This is the first of many ‘family dishes’ that I’ll share with my fellow followers and readers. If you want to know the entire scoop on our little family, it’s showcased here. As promised, I intend to not only provide dishes from my kitchen but I’ll dish out a bit from our family life.
In an effort to get out of the house on the weekends, I’m always searching for fun, unique, and cost-effective activities that our family can partake in. I stumbled upon the Super Farm website and as an avid animal lover (so are my kids) I thought it was fitting.
We knew we had arrived when the smell of cow poop became unbearable. The staff at the farm were so friendly and welcoming. We decided to take the kids on the hayride tour around the farm that also included feeding the animals and their small petting zoo.
This was our super cute 12 year old tour guide. He was extremely knowledgeable about the inner workings of the dairy farm. I felt a little bad about asking him a mating question, but he answered with no hesitation.
I should share that we don’t typically eat a lot of red meat. I know that’s strange with my hubby being Irish and all but we prefer poultry and fish. I will make him a beef stew every once in a while :-). We also don’t drink cows milk (almond milk fanatics) in our household and try to steer clear from too much diary, besides cheese and yogurt (I can’t live w/o cheese).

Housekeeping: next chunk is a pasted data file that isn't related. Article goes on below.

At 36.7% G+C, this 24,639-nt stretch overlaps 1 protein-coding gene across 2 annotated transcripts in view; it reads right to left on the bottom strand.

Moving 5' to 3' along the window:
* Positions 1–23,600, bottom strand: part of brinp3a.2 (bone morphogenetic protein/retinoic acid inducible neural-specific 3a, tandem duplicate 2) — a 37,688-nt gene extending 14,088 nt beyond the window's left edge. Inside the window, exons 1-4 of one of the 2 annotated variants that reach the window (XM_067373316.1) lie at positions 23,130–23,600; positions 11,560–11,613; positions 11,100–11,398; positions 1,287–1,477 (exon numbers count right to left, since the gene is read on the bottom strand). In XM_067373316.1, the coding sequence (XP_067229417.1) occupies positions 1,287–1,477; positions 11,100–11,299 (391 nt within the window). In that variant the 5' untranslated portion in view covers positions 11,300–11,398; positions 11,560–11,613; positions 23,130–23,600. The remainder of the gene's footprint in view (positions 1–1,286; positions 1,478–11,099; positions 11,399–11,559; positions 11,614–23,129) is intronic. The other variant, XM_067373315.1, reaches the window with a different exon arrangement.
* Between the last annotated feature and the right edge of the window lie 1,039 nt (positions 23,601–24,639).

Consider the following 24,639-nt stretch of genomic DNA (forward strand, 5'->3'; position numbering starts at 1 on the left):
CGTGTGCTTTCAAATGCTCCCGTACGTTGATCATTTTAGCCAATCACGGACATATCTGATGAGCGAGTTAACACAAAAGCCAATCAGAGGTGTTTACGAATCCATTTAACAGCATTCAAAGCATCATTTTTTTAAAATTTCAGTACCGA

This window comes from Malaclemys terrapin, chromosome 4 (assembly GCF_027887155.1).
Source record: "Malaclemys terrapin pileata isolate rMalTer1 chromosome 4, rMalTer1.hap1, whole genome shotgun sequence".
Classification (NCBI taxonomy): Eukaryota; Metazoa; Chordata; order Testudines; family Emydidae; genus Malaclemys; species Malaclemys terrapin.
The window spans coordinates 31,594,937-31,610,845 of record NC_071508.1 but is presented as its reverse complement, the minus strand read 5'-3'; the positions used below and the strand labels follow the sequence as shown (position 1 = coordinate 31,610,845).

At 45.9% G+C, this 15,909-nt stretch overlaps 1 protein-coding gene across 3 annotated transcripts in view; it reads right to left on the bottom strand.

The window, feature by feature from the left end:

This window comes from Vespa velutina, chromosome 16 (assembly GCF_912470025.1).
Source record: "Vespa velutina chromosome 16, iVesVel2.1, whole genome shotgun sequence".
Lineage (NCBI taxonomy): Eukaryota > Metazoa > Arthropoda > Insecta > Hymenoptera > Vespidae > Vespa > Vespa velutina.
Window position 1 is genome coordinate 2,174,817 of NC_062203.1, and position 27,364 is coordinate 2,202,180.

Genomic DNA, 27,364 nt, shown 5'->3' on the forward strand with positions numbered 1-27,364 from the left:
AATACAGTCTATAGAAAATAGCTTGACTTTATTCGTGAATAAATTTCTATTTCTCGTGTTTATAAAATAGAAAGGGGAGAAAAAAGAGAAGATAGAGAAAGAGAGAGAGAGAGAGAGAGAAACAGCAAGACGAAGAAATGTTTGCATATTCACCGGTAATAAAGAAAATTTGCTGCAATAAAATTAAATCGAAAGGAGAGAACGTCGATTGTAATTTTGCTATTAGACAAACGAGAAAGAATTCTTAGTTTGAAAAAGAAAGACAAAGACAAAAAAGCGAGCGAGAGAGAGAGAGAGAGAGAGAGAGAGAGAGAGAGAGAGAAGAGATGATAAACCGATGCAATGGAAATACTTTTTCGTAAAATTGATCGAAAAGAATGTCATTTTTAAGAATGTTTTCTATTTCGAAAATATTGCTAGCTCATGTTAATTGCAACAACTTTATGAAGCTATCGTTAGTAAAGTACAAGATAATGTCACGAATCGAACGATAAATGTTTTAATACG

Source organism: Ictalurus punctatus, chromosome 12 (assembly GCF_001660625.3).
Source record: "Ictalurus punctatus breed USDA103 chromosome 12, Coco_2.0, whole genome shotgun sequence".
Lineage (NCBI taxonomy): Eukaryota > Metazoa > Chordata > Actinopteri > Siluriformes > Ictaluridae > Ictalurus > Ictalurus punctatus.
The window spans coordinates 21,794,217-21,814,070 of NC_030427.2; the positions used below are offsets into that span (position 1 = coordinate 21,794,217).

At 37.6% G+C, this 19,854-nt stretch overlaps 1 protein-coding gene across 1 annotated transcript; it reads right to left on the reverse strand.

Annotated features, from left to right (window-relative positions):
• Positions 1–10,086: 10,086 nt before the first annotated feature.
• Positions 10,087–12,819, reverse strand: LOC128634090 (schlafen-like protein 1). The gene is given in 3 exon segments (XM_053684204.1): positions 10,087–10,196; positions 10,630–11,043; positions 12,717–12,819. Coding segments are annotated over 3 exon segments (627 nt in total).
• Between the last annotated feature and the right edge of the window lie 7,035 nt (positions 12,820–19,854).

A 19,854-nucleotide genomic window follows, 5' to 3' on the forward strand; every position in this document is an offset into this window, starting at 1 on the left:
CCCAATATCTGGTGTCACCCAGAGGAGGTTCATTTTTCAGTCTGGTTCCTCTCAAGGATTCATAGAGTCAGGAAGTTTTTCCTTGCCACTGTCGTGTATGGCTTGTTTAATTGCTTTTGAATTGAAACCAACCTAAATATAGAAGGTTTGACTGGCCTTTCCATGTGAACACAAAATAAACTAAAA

I was a little sad about a typical cow’s lifespan at a dairy farm and what they go through on a day-to-day basis. We learned that they get milked around the clock. There were 2,500 cows and they each get milked three times a day. Each cow produces about 15 gallons of milk each day for the dairy farm.
We also learned that brown jersey cows are typically milked for ice cream. Okay, here comes the sad part. These poor cows are segregated and those that give birth only get to spend five hours with their baby before it’s whisked away. The babies are held in individual moo-tells, that have a small fenced play area. They don’t get to mate naturally in most cases (artificial insemination is preferred), and once they reach about 12 years old they’re shipped away to be butchered for meat. Okay, end of sad story.
My family had fun learning about cows on the tour, but had even more fun when the tour was over and they got to feed and play with the animals.
The pig was my favorite because I WILL OWN A PIG SOMEDAY 🙂
The farm provided all of the family’s with fresh ice cream or sorbet and allowed the kids to end by feeding the chickens. I should probably also mention that it was at least 110 degrees outside, so we were pooped by the end and loaded the kids in the car to go out for a family lunch.
I had to throw this one in there and you’re probably wondering why I’m not in any of the photos. Well, I’m 31 weeks pregnant tomorrow and you will likely not catch me on the other side of the lens until I pop this baby out, lol. But I do have to end with saying how awesome my hubby is. This pregnancy has not been easy, and having two kids on top of it can be stressful at times but he’s always there to comfort me. I hope you enjoyed our first ‘family dish’. Be well.